Nan Province is now predominantly agricultural and has, relative to other northern provinces, little that would denote it as a tourist destination. In fact, the Lonely Planet points out that as recently as the 1980s, Nan was home to so many militant factions and bandits that the Thai government had designated it a "remote province". A Thai motorcyclist that we met at Yut's shop though said that if you wanted to know the Thai people you had to visit the northeast. The ethnic groups that call Nan Province home include Thai Lu from Yunnan province in China, a small number of Htin a Khmer tribe that range into Laos, and Hmong a mostly Laotian group who, perhaps more than any other group, continue to live with the legacy of the Viet Nam war.

In the city of Nan, the area's diversity is evident in this distinctly Chinese Wat on the city's north side.

An old blessing says "In Thailand there are fish in the river and rice in the fields." Nan's city market reflects the area's long tradition of dependence on a riverine culture. The rivers are not only a source of fish, but they serve as a vital artery for other trade goods and travel. The market also sells these terrifying puppies.

Nan was the first place we saw one of these "banana fan palms." Oh oh, is that another wat behind it?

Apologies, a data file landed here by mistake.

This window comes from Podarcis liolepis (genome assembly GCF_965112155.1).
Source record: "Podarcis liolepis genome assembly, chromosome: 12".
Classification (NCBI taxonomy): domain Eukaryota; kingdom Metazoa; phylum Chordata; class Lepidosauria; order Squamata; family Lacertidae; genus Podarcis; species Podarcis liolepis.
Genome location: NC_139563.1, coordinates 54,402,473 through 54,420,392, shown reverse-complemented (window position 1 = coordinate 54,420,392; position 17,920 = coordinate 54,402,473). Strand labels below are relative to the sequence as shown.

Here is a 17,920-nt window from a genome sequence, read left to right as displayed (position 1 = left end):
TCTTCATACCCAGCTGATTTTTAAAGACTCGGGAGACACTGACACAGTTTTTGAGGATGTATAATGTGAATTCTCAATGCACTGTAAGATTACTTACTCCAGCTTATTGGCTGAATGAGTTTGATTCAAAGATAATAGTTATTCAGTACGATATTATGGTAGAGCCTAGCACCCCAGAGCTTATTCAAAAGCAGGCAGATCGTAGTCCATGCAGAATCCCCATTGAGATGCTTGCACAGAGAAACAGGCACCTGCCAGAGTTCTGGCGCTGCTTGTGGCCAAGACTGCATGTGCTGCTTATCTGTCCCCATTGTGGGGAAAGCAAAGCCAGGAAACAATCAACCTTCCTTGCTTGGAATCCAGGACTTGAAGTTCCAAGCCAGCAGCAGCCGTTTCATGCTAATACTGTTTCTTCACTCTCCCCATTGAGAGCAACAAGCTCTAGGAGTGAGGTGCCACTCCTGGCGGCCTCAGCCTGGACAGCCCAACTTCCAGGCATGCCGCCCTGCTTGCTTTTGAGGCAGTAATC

Wat Phra That Chang Kham is not regarded as the finest or most important wat in Nan, but I found its interior more impressive. In a small room in an adjacent structure is the standing Buddha image shown at right. The story goes that an art historian had agreed to purchase a plaster Buddha from a former abbot here, but in moving it the statue was dropped and the plaster broke to reveal this solid gold Buddha more than three feet tall. It is now kept inside a thick class case.

If, however, you feel the urgent need to actually touch a Buddha, or to have your SUV blessed, you can still be accommodated.

At the very informative and well stocked Nan National Museum across the street photos are prohibited. We were able to manage a surreptitious shot of one of its most famous pieces, a rare three hundred year old black (actually more reddish) elephant tusk.